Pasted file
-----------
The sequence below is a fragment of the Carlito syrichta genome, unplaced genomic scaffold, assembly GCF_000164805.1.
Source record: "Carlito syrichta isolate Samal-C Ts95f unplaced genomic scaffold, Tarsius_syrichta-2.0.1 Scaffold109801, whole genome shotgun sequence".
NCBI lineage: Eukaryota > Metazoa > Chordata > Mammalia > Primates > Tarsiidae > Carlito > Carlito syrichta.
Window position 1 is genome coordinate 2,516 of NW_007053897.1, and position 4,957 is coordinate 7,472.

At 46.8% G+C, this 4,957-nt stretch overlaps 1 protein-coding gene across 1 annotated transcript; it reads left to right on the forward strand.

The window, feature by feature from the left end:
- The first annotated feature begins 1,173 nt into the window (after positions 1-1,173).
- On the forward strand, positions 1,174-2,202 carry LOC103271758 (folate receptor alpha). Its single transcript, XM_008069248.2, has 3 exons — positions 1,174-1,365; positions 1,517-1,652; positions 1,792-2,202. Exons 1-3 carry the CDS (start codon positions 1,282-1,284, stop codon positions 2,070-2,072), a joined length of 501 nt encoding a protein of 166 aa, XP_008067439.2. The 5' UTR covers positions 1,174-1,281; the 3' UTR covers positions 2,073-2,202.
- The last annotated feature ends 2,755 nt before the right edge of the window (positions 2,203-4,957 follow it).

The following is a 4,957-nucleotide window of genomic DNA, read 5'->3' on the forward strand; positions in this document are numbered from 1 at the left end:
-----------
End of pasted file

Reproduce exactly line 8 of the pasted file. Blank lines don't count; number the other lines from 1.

- On the forward strand, positions 1,174-2,202 carry LOC103271758 (folate receptor alpha). Its single transcript, XM_008069248.2, has 3 exons — positions 1,174-1,365; positions 1,517-1,652; positions 1,792-2,202. Exons 1-3 carry the CDS (start codon positions 1,282-1,284, stop codon positions 2,070-2,072), a joined length of 501 nt encoding a protein of 166 aa, XP_008067439.2. The 5' UTR covers positions 1,174-1,281; the 3' UTR covers positions 2,073-2,202.